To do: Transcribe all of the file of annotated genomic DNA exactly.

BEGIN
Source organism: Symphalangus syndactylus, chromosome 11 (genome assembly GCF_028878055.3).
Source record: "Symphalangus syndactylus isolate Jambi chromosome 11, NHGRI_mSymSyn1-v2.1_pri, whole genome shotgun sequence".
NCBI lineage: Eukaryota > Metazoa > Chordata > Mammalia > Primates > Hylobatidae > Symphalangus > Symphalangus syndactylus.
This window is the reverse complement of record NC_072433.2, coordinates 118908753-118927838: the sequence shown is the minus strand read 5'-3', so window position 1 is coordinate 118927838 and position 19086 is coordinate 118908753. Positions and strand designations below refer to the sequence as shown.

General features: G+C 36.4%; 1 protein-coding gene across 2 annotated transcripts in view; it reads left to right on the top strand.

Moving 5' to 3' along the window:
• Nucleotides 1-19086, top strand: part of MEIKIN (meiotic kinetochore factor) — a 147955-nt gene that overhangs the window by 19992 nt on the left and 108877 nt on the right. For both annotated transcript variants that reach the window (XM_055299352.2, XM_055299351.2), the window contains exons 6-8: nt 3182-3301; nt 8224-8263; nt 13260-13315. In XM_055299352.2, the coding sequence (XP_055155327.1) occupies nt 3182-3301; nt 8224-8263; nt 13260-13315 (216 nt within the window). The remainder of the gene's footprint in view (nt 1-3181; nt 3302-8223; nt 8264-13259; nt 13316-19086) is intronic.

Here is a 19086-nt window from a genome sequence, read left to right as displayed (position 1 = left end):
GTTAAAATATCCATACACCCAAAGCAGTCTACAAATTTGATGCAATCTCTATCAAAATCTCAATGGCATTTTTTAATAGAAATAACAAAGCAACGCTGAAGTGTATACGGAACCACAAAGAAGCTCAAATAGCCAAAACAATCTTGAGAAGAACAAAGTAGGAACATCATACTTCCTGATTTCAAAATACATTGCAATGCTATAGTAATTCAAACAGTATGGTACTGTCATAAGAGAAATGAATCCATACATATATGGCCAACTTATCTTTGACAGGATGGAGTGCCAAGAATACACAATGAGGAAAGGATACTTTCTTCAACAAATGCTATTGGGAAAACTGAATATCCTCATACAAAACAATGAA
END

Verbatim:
Source organism: Symphalangus syndactylus, chromosome 11 (genome assembly GCF_028878055.3).
Source record: "Symphalangus syndactylus isolate Jambi chromosome 11, NHGRI_mSymSyn1-v2.1_pri, whole genome shotgun sequence".
NCBI lineage: Eukaryota > Metazoa > Chordata > Mammalia > Primates > Hylobatidae > Symphalangus > Symphalangus syndactylus.
This window is the reverse complement of record NC_072433.2, coordinates 118908753-118927838: the sequence shown is the minus strand read 5'-3', so window position 1 is coordinate 118927838 and position 19086 is coordinate 118908753. Positions and strand designations below refer to the sequence as shown.

General features: G+C 36.4%; 1 protein-coding gene across 2 annotated transcripts in view; it reads left to right on the top strand.

Moving 5' to 3' along the window:
• Nucleotides 1-19086, top strand: part of MEIKIN (meiotic kinetochore factor) — a 147955-nt gene that overhangs the window by 19992 nt on the left and 108877 nt on the right. For both annotated transcript variants that reach the window (XM_055299352.2, XM_055299351.2), the window contains exons 6-8: nt 3182-3301; nt 8224-8263; nt 13260-13315. In XM_055299352.2, the coding sequence (XP_055155327.1) occupies nt 3182-3301; nt 8224-8263; nt 13260-13315 (216 nt within the window). The remainder of the gene's footprint in view (nt 1-3181; nt 3302-8223; nt 8264-13259; nt 13316-19086) is intronic.

Here is a 19086-nt window from a genome sequence, read left to right as displayed (position 1 = left end):
GTTAAAATATCCATACACCCAAAGCAGTCTACAAATTTGATGCAATCTCTATCAAAATCTCAATGGCATTTTTTAATAGAAATAACAAAGCAACGCTGAAGTGTATACGGAACCACAAAGAAGCTCAAATAGCCAAAACAATCTTGAGAAGAACAAAGTAGGAACATCATACTTCCTGATTTCAAAATACATTGCAATGCTATAGTAATTCAAACAGTATGGTACTGTCATAAGAGAAATGAATCCATACATATATGGCCAACTTATCTTTGACAGGATGGAGTGCCAAGAATACACAATGAGGAAAGGATACTTTCTTCAACAAATGCTATTGGGAAAACTGAATATCCTCATACAAAACAATGAA